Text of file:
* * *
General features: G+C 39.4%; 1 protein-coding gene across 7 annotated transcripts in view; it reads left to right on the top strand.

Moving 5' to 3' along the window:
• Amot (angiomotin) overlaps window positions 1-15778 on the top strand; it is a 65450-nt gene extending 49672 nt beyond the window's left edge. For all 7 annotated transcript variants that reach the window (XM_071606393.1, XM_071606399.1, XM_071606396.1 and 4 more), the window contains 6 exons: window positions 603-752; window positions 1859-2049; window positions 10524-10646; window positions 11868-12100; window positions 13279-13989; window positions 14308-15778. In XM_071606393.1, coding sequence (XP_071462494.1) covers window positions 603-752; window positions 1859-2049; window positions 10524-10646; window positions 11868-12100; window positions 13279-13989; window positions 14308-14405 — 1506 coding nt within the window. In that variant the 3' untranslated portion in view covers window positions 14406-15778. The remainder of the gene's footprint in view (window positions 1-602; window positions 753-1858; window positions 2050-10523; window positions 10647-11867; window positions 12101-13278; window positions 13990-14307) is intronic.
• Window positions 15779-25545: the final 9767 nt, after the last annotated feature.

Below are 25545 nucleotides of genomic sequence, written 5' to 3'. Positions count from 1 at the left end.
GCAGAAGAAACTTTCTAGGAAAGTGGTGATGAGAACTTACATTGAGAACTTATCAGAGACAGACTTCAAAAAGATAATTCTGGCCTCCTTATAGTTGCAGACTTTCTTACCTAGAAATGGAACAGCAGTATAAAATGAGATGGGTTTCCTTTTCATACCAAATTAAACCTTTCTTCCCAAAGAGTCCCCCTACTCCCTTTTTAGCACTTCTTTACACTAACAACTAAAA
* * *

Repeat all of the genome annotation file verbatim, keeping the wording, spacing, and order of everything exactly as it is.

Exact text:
General features: G+C 39.4%; 1 protein-coding gene across 7 annotated transcripts in view; it reads left to right on the top strand.

Moving 5' to 3' along the window:
• Amot (angiomotin) overlaps window positions 1-15778 on the top strand; it is a 65450-nt gene extending 49672 nt beyond the window's left edge. For all 7 annotated transcript variants that reach the window (XM_071606393.1, XM_071606399.1, XM_071606396.1 and 4 more), the window contains 6 exons: window positions 603-752; window positions 1859-2049; window positions 10524-10646; window positions 11868-12100; window positions 13279-13989; window positions 14308-15778. In XM_071606393.1, coding sequence (XP_071462494.1) covers window positions 603-752; window positions 1859-2049; window positions 10524-10646; window positions 11868-12100; window positions 13279-13989; window positions 14308-14405 — 1506 coding nt within the window. In that variant the 3' untranslated portion in view covers window positions 14406-15778. The remainder of the gene's footprint in view (window positions 1-602; window positions 753-1858; window positions 2050-10523; window positions 10647-11867; window positions 12101-13278; window positions 13990-14307) is intronic.
• Window positions 15779-25545: the final 9767 nt, after the last annotated feature.

Below are 25545 nucleotides of genomic sequence, written 5' to 3'. Positions count from 1 at the left end.
GCAGAAGAAACTTTCTAGGAAAGTGGTGATGAGAACTTACATTGAGAACTTATCAGAGACAGACTTCAAAAAGATAATTCTGGCCTCCTTATAGTTGCAGACTTTCTTACCTAGAAATGGAACAGCAGTATAAAATGAGATGGGTTTCCTTTTCATACCAAATTAAACCTTTCTTCCCAAAGAGTCCCCCTACTCCCTTTTTAGCACTTCTTTACACTAACAACTAAAA